Introduction: MEteo: Your Personal, Portable Weather Station!

MEteo- The weather is a funny thing. It affects everyone, but depends on exactly where you are located, and no two people are affected the same. One solution to this is to have your own personal weather station! Our goal with this project was to provide a platform for not only localized weather predictions based on your current location, but to also log and alalyzs data specific to you, and contribute to the quality of the data in the cloud with the measurements you are taking anyway.

We built this in the context of a hackathon, so we will walk you through the steps we took to get to a functional prototype, and I'll talk a bit about improvements we have planned as well for when we have a bit more time to devote to the implementation!

Step 1: Setting Up Intel Edison Hardware

So! if you've been lucky enough to get your hands on an Intel Edison developer kit, your next step should be to set it up and get it talking to your computer. there are some easy-to-follow instructions here:

but the general gist of it is: assemble the dev board, plug in the USB cables and power, load the drivers and software, and you're good to go! We'll be using Python to program on it directly, so you can do everything in your command line or python editor of choice.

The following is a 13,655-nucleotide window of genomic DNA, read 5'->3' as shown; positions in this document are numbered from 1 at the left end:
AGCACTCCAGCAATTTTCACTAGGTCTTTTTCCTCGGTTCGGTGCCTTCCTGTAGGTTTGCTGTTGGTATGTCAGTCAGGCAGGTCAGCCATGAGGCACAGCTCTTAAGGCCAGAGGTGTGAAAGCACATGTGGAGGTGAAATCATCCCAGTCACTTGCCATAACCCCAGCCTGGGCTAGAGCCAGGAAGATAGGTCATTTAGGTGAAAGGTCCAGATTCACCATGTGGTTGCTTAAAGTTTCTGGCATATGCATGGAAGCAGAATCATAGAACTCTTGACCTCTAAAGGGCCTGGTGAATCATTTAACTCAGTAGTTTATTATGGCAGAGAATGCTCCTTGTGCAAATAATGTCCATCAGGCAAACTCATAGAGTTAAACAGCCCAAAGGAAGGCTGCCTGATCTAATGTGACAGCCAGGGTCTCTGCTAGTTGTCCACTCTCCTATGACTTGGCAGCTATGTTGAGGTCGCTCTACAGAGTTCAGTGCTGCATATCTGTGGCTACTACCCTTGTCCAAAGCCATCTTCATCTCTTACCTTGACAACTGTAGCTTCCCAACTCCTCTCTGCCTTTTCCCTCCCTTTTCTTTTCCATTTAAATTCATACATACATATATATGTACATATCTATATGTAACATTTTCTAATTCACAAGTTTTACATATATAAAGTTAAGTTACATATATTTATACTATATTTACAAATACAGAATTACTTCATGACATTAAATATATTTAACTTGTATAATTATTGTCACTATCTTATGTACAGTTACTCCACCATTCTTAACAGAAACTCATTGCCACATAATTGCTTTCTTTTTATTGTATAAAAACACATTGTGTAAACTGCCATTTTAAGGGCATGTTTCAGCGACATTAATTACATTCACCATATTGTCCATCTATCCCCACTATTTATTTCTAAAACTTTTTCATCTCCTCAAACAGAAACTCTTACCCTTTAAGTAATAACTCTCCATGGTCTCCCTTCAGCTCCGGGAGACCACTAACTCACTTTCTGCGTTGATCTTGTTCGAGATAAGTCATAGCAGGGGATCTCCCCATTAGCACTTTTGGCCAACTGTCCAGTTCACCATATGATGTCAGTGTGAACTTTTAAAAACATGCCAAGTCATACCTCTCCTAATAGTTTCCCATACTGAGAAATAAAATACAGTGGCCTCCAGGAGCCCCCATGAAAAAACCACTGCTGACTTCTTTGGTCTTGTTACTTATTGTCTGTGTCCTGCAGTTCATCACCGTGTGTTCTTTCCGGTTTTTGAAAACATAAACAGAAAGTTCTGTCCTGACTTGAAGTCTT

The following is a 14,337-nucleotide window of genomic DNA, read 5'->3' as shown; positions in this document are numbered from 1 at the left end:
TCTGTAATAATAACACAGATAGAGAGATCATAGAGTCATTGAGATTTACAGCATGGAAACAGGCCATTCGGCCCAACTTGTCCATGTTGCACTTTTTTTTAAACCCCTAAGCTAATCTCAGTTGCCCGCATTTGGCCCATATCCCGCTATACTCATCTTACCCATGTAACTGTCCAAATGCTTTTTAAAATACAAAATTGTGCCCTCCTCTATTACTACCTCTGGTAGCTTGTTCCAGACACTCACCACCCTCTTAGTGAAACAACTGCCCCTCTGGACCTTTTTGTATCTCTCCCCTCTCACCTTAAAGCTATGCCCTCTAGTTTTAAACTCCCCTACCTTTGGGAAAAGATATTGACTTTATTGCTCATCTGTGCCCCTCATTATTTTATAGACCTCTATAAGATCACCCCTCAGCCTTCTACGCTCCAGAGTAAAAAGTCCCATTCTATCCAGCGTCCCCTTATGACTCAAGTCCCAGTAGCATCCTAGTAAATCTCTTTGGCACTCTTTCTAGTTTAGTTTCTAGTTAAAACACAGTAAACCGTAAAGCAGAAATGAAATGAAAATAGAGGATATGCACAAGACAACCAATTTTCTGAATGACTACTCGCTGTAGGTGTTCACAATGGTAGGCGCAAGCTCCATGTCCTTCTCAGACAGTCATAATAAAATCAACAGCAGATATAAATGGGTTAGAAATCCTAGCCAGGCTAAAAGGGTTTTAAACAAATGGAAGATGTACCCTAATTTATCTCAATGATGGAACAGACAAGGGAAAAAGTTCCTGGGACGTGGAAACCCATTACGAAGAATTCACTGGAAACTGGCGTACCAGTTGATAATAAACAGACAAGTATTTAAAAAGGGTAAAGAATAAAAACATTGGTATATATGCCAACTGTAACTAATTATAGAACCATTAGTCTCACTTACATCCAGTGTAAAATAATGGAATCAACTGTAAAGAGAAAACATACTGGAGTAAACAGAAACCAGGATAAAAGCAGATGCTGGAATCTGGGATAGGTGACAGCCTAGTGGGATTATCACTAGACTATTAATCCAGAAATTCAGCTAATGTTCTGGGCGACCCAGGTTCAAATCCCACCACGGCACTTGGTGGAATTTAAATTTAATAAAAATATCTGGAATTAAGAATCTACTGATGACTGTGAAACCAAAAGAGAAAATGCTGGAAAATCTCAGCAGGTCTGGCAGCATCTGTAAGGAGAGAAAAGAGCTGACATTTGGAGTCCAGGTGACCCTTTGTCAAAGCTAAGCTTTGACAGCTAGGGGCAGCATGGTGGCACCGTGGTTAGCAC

Step 2: Setting Up Sensors Hardware

Even the brain of the Edison isn't much if it doesn't have eyes and ears (and a nose and a gas sensor and GPS and and and.......) The developer kit from Grove comes with a pretty wide vareity of sensors, and we settled on maximizing the functionality of our personal weather station by integrating UV and temperature measurements.

The Edison breakout board combined with the Grove shield makes it easy to add sensors and expand functionality past even what we managed, so let your imagination run here!

when your Edison and breakout board is set up, attach the Grove shield by pressing it onto the top of the board into the digital, analog, and power pins on the breakout board.This gives you an easy way to interface with the sensors and feed their information to the Edison.

Assemble the LED module by plugging the bulb into the board (take a look at the pins to see which side is the negative terminal!) and then plug that cable into the D4 socket on the Grove shield.

Add the temperature sensor to the A1 socket

and finally, add the UV sensor to the A0 socket.

If you have access to more sensors, feel free to add them here as well. We are hoping to implement air quality, GPS, and noise level sensors in the future to our project. You can add as many different streams of data as you have place for!

Step 3: Configure and Updating the Software

The edison runs on an embedded Linux- you should update the image on your chip to the most recent version.

Updating to the latest linux OS version

Get Yocto from here:

Connect your intel edison as USB drive, make sure the contents of the "drive" are really empty, and then unpack the zipped file into the drive. At this point you can delete the zip.

Now in your terminal: you can connect to it via SSH using:

screen /dev/cu.usbserial-AJ035GIG 115200 -L